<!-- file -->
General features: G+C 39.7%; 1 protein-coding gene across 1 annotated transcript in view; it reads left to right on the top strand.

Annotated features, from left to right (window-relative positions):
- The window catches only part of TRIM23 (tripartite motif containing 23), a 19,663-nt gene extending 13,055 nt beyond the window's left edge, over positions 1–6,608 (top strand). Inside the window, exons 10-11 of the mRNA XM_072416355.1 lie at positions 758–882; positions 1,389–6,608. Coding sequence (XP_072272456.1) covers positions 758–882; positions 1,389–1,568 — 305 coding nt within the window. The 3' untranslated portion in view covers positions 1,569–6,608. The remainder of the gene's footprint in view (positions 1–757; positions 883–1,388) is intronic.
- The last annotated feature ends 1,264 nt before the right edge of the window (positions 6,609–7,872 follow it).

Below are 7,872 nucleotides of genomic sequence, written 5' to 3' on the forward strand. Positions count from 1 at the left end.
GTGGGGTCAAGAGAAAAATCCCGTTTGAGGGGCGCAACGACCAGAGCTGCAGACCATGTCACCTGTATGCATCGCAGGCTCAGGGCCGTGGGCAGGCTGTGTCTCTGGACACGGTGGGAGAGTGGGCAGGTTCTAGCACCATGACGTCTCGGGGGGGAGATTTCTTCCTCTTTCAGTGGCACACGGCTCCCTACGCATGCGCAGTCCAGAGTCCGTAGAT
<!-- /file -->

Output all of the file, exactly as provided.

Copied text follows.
General features: G+C 39.7%; 1 protein-coding gene across 1 annotated transcript in view; it reads left to right on the top strand.

Annotated features, from left to right (window-relative positions):
- The window catches only part of TRIM23 (tripartite motif containing 23), a 19,663-nt gene extending 13,055 nt beyond the window's left edge, over positions 1–6,608 (top strand). Inside the window, exons 10-11 of the mRNA XM_072416355.1 lie at positions 758–882; positions 1,389–6,608. Coding sequence (XP_072272456.1) covers positions 758–882; positions 1,389–1,568 — 305 coding nt within the window. The 3' untranslated portion in view covers positions 1,569–6,608. The remainder of the gene's footprint in view (positions 1–757; positions 883–1,388) is intronic.
- The last annotated feature ends 1,264 nt before the right edge of the window (positions 6,609–7,872 follow it).

Below are 7,872 nucleotides of genomic sequence, written 5' to 3' on the forward strand. Positions count from 1 at the left end.
GTGGGGTCAAGAGAAAAATCCCGTTTGAGGGGCGCAACGACCAGAGCTGCAGACCATGTCACCTGTATGCATCGCAGGCTCAGGGCCGTGGGCAGGCTGTGTCTCTGGACACGGTGGGAGAGTGGGCAGGTTCTAGCACCATGACGTCTCGGGGGGGAGATTTCTTCCTCTTTCAGTGGCACACGGCTCCCTACGCATGCGCAGTCCAGAGTCCGTAGAT